26. Various wood and plastic spacers detector head
  27. Speed Mop Broom handle with adjustable joint (one axis movement only - see photos)
  28. One piece of A3 Paper
  29. Glue Stick
  30. Electic Jig Saw cutter
  31. A4 Sheet Cardboard 3mm thickness for creating a coil former for TX and Rx coils
  32. Duct Tape
  33. Hot Glue Gun
  34. Electric Glue
  35. 10 additional Arduino Header Pins
  36. PCB Terminal Pins x 20
  37. TwoPart Epoxy Glue - 5 min drying time
  38. Craft Knife
  39. 5mm Plastic Tube length 30mm x 4 (I used garden watering system tubing from hardware store)
  40. MDF Waterproof sealer (Ensure does not contain metal)
  41. 60cm Flexible Electrical Conduit - Grey - 25mm Diameter

Step 3: Build the Detector Head

1. Constructing Head Assembly

Note: I chose to build a rather complex mounting arrangement for the 8 copper wire coils that are used in the detector head. This involved cutting a series of holes out of two layers of MDF as can be seen in the photographs above. Now I have completed the unit I recommend using just a single cut out circle 23 cm in diameter and attaching the coils to this single layer of MDF with hot glue. This reduces the build time and also means the head is lighter.

Begin by printing out the stencil provided onto an A3 piece of paper and then glue this onto the MDF board to provide you with a guide for positioning the coils.

Using an Electric Jig Saw carefully cut out a 23cm diameter circle from the MDF.

2. Winding the Coils

Use the cardboard to create two 10cm length cylinders held together with Duct Tape. The diameter of the Transmit Coils needs to be 7cm and the Receive Coils 4cm.

Place the copper wire bobbin on a spike so that it can turn freely. Attach the start of the copper wire on the cardboard cylinder using duct tape. Wind 40 turns firmly onto the cylinder and then use Duct tape to tie off the end.

Use Hot Glue to fasten the coils together on at least 8 points around the circumference of the coils. When cooled off, use your fingers to ease the coil off and then fasten it to the Metal Detector head template using Hot Glue. Drill two holes through the MDF next to the coil and pass the ends of the coil through to the top side of the Metal Detector Head.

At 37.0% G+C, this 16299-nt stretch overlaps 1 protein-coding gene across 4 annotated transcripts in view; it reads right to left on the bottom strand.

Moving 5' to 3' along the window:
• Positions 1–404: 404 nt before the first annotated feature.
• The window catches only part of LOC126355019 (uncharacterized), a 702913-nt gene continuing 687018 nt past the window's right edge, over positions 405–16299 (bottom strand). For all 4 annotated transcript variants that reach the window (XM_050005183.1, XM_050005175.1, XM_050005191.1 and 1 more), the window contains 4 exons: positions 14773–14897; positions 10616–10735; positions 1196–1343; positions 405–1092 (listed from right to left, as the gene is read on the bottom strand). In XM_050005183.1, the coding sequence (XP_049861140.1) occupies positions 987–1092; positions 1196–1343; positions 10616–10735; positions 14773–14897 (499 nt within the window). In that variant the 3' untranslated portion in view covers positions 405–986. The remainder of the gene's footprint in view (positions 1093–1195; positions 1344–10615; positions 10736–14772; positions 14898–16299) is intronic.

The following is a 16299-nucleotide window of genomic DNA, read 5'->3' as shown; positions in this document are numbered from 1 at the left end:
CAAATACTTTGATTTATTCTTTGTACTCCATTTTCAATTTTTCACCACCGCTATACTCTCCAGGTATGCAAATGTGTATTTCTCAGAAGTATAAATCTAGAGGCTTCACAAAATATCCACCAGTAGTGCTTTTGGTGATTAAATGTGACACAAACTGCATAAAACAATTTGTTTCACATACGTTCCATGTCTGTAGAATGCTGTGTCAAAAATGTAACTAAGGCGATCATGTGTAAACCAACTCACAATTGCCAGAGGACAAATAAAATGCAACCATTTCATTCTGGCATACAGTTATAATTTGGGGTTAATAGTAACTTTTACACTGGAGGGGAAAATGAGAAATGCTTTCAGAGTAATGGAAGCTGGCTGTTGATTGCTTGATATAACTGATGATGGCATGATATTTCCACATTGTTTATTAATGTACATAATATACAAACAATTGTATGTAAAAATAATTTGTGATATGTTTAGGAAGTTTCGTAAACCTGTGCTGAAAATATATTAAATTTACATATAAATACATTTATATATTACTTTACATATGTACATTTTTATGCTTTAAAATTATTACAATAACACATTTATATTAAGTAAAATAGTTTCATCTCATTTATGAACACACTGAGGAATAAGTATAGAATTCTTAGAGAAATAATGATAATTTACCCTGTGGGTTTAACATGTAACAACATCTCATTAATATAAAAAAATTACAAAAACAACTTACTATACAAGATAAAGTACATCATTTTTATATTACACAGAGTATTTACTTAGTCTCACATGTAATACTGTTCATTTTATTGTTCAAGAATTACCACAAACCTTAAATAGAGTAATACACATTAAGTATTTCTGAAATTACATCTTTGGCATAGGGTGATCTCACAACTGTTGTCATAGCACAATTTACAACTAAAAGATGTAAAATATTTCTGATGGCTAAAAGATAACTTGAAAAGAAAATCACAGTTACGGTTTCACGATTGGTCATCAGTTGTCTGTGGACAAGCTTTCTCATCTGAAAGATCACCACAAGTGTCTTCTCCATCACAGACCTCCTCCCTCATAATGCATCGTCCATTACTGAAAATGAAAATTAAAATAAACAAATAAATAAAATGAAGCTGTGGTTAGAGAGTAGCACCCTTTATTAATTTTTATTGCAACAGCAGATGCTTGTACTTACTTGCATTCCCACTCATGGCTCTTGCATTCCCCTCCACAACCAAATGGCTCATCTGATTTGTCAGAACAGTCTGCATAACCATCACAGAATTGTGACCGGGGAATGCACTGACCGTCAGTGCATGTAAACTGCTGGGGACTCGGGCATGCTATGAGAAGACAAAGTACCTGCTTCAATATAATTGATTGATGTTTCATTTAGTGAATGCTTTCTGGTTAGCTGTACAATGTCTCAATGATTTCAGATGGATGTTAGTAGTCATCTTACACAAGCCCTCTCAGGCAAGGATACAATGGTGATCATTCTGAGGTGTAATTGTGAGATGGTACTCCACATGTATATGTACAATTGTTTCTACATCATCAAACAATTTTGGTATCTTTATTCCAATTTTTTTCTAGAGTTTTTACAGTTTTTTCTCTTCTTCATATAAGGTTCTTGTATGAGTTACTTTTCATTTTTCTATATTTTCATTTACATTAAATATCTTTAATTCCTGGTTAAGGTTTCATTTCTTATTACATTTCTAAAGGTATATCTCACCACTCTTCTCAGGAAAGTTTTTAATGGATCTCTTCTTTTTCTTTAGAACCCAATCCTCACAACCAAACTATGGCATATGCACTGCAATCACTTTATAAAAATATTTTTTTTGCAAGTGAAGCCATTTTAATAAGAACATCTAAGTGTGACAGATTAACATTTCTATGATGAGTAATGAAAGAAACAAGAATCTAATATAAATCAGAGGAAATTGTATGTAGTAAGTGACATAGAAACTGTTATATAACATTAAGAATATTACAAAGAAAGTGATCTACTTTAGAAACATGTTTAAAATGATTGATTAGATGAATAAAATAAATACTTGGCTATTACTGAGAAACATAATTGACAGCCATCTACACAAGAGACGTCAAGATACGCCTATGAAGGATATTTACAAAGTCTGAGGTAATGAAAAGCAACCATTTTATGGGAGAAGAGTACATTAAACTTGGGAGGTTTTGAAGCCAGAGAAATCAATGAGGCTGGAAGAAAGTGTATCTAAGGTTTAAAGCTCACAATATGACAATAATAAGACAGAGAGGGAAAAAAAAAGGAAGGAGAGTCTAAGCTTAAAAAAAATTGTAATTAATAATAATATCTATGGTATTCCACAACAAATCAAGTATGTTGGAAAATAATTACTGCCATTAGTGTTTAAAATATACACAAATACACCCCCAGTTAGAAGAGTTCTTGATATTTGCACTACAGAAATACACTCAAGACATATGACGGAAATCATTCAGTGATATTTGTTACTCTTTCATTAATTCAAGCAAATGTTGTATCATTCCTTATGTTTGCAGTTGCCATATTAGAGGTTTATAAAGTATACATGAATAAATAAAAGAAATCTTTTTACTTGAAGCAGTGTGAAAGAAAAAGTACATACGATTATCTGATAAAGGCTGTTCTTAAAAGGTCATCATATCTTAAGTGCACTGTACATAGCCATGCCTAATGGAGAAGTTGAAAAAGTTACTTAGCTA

Repeat this exercise to build and mount 4 x Receive Coils and 4 Transmit coils. When finished there should be 8 pairs of wires protruding through the top of the metal detector head.

3. Attach the shielded cables

Cut the 5M length of shielded twin core cable into 8 lengths. Strip and solder the twin core to each transmit and receive coil leaving the shield disconnected at the Detector Head end of the cable.

Test the coils and cable connections at the other end of each cable using an Ohm Meter. Each coil will register a few Ohms and should be consistent for all Receive and Transmit coils respectively.

Once tested use the hot glue gun to fasten the 8 cables into the center of the Detector Head ready for attaching the handle and finishing the head.

My advice is to strip and tin each of the shielded cable cores at the other end in preparation for the future testing. Attach an earth wire to each cable shield as this will be connected to earth in the main unit. This stops interference between each cable.

Use a Multimeter to identify which coil is which and attach sticky labels so they can be identified easily for future assembly.

Step 4: Assemble Circuit for Testing

1. Breadboard Assembly

My recommendation is to use a breadboard to first set up and test the circuit before committing to Vero Board and an enclosure. This gives you the opportunity to adapt component values or modify the code if required for sensitivity and stability. The transmit and receive coils need to be connected so they are wound in the same direction and this is easier to test on a breadboard before labeling the wires for future connection to Vero Board.

Assemble the components as per the circuit diagram and attach the Detector Head Coils using hookup wire.

The connections to the Arduino are best made using bread board hook up wire soldered to the TFT shield. For Digital and Analogue pin connections I added a Header Pin which enabled me to avoid soldering directly to the Arduino Board. (See picture)

2. IDE Libraries

These need to be downloaded and added to the IDE (Integrated Development Environment) that runs on your computer, used to write and upload computer code to the physical board. UTFT.h and URtouch.h located in zip file below